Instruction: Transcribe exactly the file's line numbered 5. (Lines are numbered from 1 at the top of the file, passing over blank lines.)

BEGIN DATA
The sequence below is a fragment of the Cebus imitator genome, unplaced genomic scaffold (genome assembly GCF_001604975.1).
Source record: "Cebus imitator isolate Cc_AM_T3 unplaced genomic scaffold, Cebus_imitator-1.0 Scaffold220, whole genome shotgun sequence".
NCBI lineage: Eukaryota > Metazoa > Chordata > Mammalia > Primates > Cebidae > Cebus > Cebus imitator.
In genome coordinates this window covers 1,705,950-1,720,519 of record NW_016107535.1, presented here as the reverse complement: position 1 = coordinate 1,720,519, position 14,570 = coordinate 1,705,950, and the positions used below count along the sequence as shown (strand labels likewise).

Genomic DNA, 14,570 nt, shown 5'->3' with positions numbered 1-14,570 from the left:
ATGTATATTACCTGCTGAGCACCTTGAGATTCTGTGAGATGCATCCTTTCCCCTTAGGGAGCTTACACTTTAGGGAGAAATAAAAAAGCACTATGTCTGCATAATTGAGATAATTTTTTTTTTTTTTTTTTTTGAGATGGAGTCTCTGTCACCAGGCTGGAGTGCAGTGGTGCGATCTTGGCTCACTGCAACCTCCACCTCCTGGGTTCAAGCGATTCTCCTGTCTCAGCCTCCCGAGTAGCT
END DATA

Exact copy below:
Genomic DNA, 14,570 nt, shown 5'->3' with positions numbered 1-14,570 from the left: